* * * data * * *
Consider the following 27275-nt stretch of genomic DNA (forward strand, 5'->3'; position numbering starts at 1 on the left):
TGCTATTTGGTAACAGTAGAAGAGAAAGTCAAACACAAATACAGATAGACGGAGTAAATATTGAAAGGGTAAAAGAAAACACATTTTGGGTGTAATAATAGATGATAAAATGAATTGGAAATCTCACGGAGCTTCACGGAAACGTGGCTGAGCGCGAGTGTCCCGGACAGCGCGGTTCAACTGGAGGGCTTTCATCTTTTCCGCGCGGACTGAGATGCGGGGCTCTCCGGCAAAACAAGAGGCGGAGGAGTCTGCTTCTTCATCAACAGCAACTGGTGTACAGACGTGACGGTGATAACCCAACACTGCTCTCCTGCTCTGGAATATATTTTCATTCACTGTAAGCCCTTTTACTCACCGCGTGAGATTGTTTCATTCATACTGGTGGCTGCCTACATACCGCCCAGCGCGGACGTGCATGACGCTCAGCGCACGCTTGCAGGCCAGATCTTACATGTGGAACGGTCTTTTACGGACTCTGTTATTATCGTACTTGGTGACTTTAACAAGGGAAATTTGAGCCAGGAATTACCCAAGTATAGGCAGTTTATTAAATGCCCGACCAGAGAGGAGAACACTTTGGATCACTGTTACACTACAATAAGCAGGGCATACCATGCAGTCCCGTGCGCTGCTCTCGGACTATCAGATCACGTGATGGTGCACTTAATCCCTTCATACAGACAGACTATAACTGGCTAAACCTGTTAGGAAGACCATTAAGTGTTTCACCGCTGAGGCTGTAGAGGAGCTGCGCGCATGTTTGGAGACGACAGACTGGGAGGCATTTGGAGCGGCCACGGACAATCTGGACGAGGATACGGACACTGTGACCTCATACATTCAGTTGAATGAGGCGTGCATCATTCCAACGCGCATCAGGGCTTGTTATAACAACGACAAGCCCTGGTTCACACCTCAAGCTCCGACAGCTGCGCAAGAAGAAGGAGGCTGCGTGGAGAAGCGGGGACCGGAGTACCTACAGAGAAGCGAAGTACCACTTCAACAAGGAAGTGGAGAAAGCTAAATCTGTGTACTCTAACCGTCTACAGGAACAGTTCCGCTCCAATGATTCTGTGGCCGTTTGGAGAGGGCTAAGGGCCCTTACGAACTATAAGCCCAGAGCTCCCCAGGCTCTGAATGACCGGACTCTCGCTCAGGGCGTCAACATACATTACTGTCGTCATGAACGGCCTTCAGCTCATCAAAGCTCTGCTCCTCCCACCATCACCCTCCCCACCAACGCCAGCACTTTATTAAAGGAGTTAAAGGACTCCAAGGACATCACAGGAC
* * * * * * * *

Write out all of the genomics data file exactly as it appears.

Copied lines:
Consider the following 27275-nt stretch of genomic DNA (forward strand, 5'->3'; position numbering starts at 1 on the left):
TGCTATTTGGTAACAGTAGAAGAGAAAGTCAAACACAAATACAGATAGACGGAGTAAATATTGAAAGGGTAAAAGAAAACACATTTTGGGTGTAATAATAGATGATAAAATGAATTGGAAATCTCACGGAGCTTCACGGAAACGTGGCTGAGCGCGAGTGTCCCGGACAGCGCGGTTCAACTGGAGGGCTTTCATCTTTTCCGCGCGGACTGAGATGCGGGGCTCTCCGGCAAAACAAGAGGCGGAGGAGTCTGCTTCTTCATCAACAGCAACTGGTGTACAGACGTGACGGTGATAACCCAACACTGCTCTCCTGCTCTGGAATATATTTTCATTCACTGTAAGCCCTTTTACTCACCGCGTGAGATTGTTTCATTCATACTGGTGGCTGCCTACATACCGCCCAGCGCGGACGTGCATGACGCTCAGCGCACGCTTGCAGGCCAGATCTTACATGTGGAACGGTCTTTTACGGACTCTGTTATTATCGTACTTGGTGACTTTAACAAGGGAAATTTGAGCCAGGAATTACCCAAGTATAGGCAGTTTATTAAATGCCCGACCAGAGAGGAGAACACTTTGGATCACTGTTACACTACAATAAGCAGGGCATACCATGCAGTCCCGTGCGCTGCTCTCGGACTATCAGATCACGTGATGGTGCACTTAATCCCTTCATACAGACAGACTATAACTGGCTAAACCTGTTAGGAAGACCATTAAGTGTTTCACCGCTGAGGCTGTAGAGGAGCTGCGCGCATGTTTGGAGACGACAGACTGGGAGGCATTTGGAGCGGCCACGGACAATCTGGACGAGGATACGGACACTGTGACCTCATACATTCAGTTGAATGAGGCGTGCATCATTCCAACGCGCATCAGGGCTTGTTATAACAACGACAAGCCCTGGTTCACACCTCAAGCTCCGACAGCTGCGCAAGAAGAAGGAGGCTGCGTGGAGAAGCGGGGACCGGAGTACCTACAGAGAAGCGAAGTACCACTTCAACAAGGAAGTGGAGAAAGCTAAATCTGTGTACTCTAACCGTCTACAGGAACAGTTCCGCTCCAATGATTCTGTGGCCGTTTGGAGAGGGCTAAGGGCCCTTACGAACTATAAGCCCAGAGCTCCCCAGGCTCTGAATGACCGGACTCTCGCTCAGGGCGTCAACATACATTACTGTCGTCATGAACGGCCTTCAGCTCATCAAAGCTCTGCTCCTCCCACCATCACCCTCCCCACCAACGCCAGCACTTTATTAAAGGAGTTAAAGGACTCCAAGGACATCACAGGAC